Yesterday’s haul included a few Mercy Watson stories along with books on whales, other marine life and volcanos. It was most special because they were the first library books that we checked out in three months — the longest stretch of not borrowing books in five years.
Now we are back at it in a new library system with no limit on the number of books that we can borrow. But a system that does have late fees, so hopefully I will be more diligent about returning borrowed materials back on time. Better than I was 15 and 20 years ago, when I’d incur late fees but it was paying $.10 a day per book to the libraries and though I never saw the budgets of the library, I never had remorse about paying fees that paid for such a renowned institution.
Over the last 18 years, the Internet has been a boon for my reading. I still choose paperback and hardbacks, and I increasingly choose books from the public library rather than abebooks.com. I have made buying a book from an independent bookstore a simple act of selecting a sweet gift for a friend. (And, no, I don’t buy books from amazon.com as it cannibalizes the industries of writing.)
This morning, I had a fascinating 25 minutes as I sought the name of a young adult science fiction book that I read a couple of years ago. I could remember the name of one of the supporting characters, Dikeagou, because his name is a familiar and repeated name in our home. But, the book’s title escaped me. And so teh internet searches began (mind you through duckduckgo.com where they don’t track and store your searches like they do over at “do no evil” google).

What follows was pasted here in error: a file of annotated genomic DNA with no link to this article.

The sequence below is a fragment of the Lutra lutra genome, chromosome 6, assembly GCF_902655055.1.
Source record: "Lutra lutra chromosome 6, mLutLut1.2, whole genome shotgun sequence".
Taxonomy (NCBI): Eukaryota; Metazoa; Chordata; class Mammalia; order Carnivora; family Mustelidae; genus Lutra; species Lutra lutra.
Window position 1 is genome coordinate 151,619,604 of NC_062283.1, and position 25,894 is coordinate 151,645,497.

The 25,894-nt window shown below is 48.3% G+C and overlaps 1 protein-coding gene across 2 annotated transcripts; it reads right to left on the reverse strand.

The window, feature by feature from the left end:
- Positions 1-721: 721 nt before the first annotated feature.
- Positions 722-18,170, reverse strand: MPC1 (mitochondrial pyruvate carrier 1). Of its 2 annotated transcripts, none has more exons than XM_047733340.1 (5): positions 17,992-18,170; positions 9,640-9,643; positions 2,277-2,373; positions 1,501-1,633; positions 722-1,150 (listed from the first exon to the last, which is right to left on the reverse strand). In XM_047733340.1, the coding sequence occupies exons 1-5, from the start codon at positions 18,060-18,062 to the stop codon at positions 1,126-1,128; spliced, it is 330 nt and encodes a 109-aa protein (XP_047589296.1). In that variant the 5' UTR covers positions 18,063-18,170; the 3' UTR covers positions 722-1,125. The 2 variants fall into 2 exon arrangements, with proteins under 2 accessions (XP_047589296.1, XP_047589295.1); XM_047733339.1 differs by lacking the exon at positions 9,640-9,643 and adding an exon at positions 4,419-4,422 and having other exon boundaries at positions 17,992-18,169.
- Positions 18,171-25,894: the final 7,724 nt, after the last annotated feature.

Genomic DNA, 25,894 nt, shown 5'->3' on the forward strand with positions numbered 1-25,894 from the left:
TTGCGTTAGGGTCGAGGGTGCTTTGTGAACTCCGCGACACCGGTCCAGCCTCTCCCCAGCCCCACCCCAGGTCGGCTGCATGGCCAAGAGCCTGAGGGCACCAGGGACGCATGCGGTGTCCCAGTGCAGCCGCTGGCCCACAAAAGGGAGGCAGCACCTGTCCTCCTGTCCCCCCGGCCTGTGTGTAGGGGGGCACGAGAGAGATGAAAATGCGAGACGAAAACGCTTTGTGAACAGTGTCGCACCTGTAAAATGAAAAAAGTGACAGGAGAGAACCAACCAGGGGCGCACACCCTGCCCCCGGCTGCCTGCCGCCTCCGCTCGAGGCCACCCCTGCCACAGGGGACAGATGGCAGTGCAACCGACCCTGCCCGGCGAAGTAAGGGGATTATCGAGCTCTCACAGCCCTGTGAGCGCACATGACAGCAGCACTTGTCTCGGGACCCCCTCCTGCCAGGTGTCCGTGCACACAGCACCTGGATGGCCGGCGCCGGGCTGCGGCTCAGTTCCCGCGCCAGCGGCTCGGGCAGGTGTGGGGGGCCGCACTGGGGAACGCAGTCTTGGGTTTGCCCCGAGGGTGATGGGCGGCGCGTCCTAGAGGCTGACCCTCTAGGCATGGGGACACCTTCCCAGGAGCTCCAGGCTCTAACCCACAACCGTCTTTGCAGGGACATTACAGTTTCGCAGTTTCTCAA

It took multiple searches, and a few marvelous stops along the way that are sure to stoke my reading this winter are:
Best Sci Fi Books with Female Main Characters, a list of hundreds of books on goodreads. I didn’t find the book I was searching for in the first 100, and opted to not click on to the second page. But, I am pumped to know about this treasure trove and portal to critical lit.
MLK spoke to Coretta of a “sick nation” in November 1963. Fifty years later, this is a civilization steeped in war and violence. The friends of rape, pillage and genocide are not far removed.
Buckminster Fuller said:
You may say, “Why don’t you cut out all this political-economic stuff and get along with the stark facts of description of precisely what you think the postwar housing is going to look like?” And I say to you it isn’t going to look like anything until the war is over and that I can’t envision it’s coming at all except in terms of the meaning of the war.
This is true for postwar housing as well as learning and education, transportation, energy, ecosystems, transportation and social safety net. These are all bound by being at war, and endless policies and priorities that perpetuate war. War begets violence. War begets destruction, dismay, isolation, genocide and rape.
I say, and I have given realistic testimony to prove, that is why we have had to have a war: because we couldn’t free ourselves for thinking without the detaching effects of war. Short of war, we just let well enough alone. We were swivel-moored to the rooted-down tonnage of our lugubrious past.